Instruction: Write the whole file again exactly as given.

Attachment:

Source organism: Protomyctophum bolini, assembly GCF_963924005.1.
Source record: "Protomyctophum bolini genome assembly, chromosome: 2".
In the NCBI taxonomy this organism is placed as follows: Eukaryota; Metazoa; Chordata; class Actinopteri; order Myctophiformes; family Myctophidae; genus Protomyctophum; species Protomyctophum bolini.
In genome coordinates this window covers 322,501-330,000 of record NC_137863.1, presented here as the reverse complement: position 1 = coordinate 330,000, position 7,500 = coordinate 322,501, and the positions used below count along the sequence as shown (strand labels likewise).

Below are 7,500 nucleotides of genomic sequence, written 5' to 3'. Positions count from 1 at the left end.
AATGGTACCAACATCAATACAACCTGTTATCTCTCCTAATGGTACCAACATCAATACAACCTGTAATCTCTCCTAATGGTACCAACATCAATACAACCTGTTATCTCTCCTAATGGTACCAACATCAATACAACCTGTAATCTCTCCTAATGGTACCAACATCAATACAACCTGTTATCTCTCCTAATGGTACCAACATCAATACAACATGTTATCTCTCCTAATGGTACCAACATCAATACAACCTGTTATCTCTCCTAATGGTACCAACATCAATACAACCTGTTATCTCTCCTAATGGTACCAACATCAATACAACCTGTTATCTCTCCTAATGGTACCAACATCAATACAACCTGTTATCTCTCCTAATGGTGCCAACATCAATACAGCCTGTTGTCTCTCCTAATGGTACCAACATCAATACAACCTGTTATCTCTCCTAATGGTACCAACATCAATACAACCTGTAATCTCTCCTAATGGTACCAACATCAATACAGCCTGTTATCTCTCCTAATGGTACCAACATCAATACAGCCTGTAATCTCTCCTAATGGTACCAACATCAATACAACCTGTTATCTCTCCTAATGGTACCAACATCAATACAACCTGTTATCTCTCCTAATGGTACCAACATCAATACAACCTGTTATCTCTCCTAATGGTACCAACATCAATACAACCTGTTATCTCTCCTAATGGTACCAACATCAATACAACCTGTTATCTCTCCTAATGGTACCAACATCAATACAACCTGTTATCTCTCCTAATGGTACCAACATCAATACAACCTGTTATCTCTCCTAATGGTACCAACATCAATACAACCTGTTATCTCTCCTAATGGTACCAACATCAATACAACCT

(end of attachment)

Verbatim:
Source organism: Protomyctophum bolini, assembly GCF_963924005.1.
Source record: "Protomyctophum bolini genome assembly, chromosome: 2".
In the NCBI taxonomy this organism is placed as follows: Eukaryota; Metazoa; Chordata; class Actinopteri; order Myctophiformes; family Myctophidae; genus Protomyctophum; species Protomyctophum bolini.
In genome coordinates this window covers 322,501-330,000 of record NC_137863.1, presented here as the reverse complement: position 1 = coordinate 330,000, position 7,500 = coordinate 322,501, and the positions used below count along the sequence as shown (strand labels likewise).

Below are 7,500 nucleotides of genomic sequence, written 5' to 3'. Positions count from 1 at the left end.
AATGGTACCAACATCAATACAACCTGTTATCTCTCCTAATGGTACCAACATCAATACAACCTGTAATCTCTCCTAATGGTACCAACATCAATACAACCTGTTATCTCTCCTAATGGTACCAACATCAATACAACCTGTAATCTCTCCTAATGGTACCAACATCAATACAACCTGTTATCTCTCCTAATGGTACCAACATCAATACAACATGTTATCTCTCCTAATGGTACCAACATCAATACAACCTGTTATCTCTCCTAATGGTACCAACATCAATACAACCTGTTATCTCTCCTAATGGTACCAACATCAATACAACCTGTTATCTCTCCTAATGGTACCAACATCAATACAACCTGTTATCTCTCCTAATGGTGCCAACATCAATACAGCCTGTTGTCTCTCCTAATGGTACCAACATCAATACAACCTGTTATCTCTCCTAATGGTACCAACATCAATACAACCTGTAATCTCTCCTAATGGTACCAACATCAATACAGCCTGTTATCTCTCCTAATGGTACCAACATCAATACAGCCTGTAATCTCTCCTAATGGTACCAACATCAATACAACCTGTTATCTCTCCTAATGGTACCAACATCAATACAACCTGTTATCTCTCCTAATGGTACCAACATCAATACAACCTGTTATCTCTCCTAATGGTACCAACATCAATACAACCTGTTATCTCTCCTAATGGTACCAACATCAATACAACCTGTTATCTCTCCTAATGGTACCAACATCAATACAACCTGTTATCTCTCCTAATGGTACCAACATCAATACAACCTGTTATCTCTCCTAATGGTACCAACATCAATACAACCTGTTATCTCTCCTAATGGTACCAACATCAATACAACCT